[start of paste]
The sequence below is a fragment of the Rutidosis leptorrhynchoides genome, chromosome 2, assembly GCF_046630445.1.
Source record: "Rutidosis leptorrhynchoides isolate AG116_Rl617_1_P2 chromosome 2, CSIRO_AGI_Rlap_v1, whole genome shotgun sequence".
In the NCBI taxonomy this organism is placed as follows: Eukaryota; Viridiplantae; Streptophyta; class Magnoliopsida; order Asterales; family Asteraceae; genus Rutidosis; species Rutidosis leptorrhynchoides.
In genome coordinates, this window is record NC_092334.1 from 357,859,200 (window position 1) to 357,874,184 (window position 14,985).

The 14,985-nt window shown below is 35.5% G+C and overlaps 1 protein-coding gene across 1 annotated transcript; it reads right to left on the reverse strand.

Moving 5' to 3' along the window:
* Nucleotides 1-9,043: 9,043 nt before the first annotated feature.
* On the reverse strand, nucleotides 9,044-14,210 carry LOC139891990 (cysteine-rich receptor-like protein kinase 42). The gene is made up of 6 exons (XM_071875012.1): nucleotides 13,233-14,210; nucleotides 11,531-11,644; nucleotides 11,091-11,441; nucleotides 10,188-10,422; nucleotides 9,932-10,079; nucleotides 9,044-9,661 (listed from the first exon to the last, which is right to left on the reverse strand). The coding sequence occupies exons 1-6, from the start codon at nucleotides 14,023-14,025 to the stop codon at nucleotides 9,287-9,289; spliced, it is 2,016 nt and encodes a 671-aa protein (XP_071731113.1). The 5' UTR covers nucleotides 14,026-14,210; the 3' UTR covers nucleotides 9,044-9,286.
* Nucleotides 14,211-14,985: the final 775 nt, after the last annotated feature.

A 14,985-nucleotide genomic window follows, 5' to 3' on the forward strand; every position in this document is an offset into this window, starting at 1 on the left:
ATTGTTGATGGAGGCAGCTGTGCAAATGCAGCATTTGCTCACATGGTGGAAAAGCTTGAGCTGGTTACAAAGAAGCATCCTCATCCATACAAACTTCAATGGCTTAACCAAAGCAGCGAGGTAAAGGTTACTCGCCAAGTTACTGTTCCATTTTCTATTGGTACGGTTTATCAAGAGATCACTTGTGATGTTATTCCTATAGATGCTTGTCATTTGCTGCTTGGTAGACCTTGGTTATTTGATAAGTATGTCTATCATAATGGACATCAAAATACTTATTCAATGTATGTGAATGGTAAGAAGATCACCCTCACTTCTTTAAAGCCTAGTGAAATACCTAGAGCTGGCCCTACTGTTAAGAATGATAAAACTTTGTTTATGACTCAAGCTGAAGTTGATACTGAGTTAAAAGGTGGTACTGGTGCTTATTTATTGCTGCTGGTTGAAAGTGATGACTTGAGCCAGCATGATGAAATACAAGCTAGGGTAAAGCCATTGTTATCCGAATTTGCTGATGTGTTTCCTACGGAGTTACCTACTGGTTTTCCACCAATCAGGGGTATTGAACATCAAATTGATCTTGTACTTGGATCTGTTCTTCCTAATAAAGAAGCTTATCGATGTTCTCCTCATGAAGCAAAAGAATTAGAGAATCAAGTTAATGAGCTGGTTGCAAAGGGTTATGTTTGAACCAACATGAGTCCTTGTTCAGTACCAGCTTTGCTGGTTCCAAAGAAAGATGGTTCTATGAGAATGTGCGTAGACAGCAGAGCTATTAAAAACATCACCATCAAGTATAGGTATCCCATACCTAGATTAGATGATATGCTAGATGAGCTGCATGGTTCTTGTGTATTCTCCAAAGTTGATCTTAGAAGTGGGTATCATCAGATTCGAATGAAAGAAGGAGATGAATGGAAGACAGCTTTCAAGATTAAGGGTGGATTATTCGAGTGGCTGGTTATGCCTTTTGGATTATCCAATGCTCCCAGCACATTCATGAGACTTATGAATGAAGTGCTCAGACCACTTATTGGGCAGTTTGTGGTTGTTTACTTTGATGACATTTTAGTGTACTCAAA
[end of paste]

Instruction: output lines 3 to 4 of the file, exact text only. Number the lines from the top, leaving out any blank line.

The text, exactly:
In the NCBI taxonomy this organism is placed as follows: Eukaryota; Viridiplantae; Streptophyta; class Magnoliopsida; order Asterales; family Asteraceae; genus Rutidosis; species Rutidosis leptorrhynchoides.
In genome coordinates, this window is record NC_092334.1 from 357,859,200 (window position 1) to 357,874,184 (window position 14,985).